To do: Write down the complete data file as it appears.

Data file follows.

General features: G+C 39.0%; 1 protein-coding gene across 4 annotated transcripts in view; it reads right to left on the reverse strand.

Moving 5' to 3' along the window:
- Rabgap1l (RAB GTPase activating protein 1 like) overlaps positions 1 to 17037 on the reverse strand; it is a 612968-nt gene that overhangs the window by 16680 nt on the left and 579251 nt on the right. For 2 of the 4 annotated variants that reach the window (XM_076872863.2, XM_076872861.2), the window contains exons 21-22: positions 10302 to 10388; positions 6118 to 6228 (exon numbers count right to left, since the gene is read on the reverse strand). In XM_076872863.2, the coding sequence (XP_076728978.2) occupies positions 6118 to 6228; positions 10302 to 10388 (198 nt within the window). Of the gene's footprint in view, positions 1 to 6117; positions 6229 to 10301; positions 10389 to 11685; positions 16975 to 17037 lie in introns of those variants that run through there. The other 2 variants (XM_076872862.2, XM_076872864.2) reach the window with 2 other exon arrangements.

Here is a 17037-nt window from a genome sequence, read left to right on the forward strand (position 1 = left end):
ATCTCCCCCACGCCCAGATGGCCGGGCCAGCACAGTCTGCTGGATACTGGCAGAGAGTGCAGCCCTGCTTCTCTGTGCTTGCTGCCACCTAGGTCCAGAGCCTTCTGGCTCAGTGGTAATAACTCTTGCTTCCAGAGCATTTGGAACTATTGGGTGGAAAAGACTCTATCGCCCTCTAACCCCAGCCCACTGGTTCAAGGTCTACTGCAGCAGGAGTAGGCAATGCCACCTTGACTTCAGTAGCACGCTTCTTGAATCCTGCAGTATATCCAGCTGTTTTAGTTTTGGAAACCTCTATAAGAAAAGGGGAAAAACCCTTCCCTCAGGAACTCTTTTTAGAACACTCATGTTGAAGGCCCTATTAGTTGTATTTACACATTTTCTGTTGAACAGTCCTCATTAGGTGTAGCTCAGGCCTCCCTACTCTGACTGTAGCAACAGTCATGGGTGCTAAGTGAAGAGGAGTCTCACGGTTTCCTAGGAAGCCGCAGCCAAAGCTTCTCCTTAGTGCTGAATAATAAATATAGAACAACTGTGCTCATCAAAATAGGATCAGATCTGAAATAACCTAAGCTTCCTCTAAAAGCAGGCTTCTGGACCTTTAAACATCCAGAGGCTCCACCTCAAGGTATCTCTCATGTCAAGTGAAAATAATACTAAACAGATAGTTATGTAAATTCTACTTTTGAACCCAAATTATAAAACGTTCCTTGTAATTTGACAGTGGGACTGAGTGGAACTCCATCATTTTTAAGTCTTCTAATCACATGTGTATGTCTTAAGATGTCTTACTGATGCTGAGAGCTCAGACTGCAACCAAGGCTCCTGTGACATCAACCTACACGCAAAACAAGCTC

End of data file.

General features: G+C 39.0%; 1 protein-coding gene across 4 annotated transcripts in view; it reads right to left on the reverse strand.

Moving 5' to 3' along the window:
- Rabgap1l (RAB GTPase activating protein 1 like) overlaps positions 1 to 17037 on the reverse strand; it is a 612968-nt gene that overhangs the window by 16680 nt on the left and 579251 nt on the right. For 2 of the 4 annotated variants that reach the window (XM_076872863.2, XM_076872861.2), the window contains exons 21-22: positions 10302 to 10388; positions 6118 to 6228 (exon numbers count right to left, since the gene is read on the reverse strand). In XM_076872863.2, the coding sequence (XP_076728978.2) occupies positions 6118 to 6228; positions 10302 to 10388 (198 nt within the window). Of the gene's footprint in view, positions 1 to 6117; positions 6229 to 10301; positions 10389 to 11685; positions 16975 to 17037 lie in introns of those variants that run through there. The other 2 variants (XM_076872862.2, XM_076872864.2) reach the window with 2 other exon arrangements.

Here is a 17037-nt window from a genome sequence, read left to right on the forward strand (position 1 = left end):
ATCTCCCCCACGCCCAGATGGCCGGGCCAGCACAGTCTGCTGGATACTGGCAGAGAGTGCAGCCCTGCTTCTCTGTGCTTGCTGCCACCTAGGTCCAGAGCCTTCTGGCTCAGTGGTAATAACTCTTGCTTCCAGAGCATTTGGAACTATTGGGTGGAAAAGACTCTATCGCCCTCTAACCCCAGCCCACTGGTTCAAGGTCTACTGCAGCAGGAGTAGGCAATGCCACCTTGACTTCAGTAGCACGCTTCTTGAATCCTGCAGTATATCCAGCTGTTTTAGTTTTGGAAACCTCTATAAGAAAAGGGGAAAAACCCTTCCCTCAGGAACTCTTTTTAGAACACTCATGTTGAAGGCCCTATTAGTTGTATTTACACATTTTCTGTTGAACAGTCCTCATTAGGTGTAGCTCAGGCCTCCCTACTCTGACTGTAGCAACAGTCATGGGTGCTAAGTGAAGAGGAGTCTCACGGTTTCCTAGGAAGCCGCAGCCAAAGCTTCTCCTTAGTGCTGAATAATAAATATAGAACAACTGTGCTCATCAAAATAGGATCAGATCTGAAATAACCTAAGCTTCCTCTAAAAGCAGGCTTCTGGACCTTTAAACATCCAGAGGCTCCACCTCAAGGTATCTCTCATGTCAAGTGAAAATAATACTAAACAGATAGTTATGTAAATTCTACTTTTGAACCCAAATTATAAAACGTTCCTTGTAATTTGACAGTGGGACTGAGTGGAACTCCATCATTTTTAAGTCTTCTAATCACATGTGTATGTCTTAAGATGTCTTACTGATGCTGAGAGCTCAGACTGCAACCAAGGCTCCTGTGACATCAACCTACACGCAAAACAAGCTC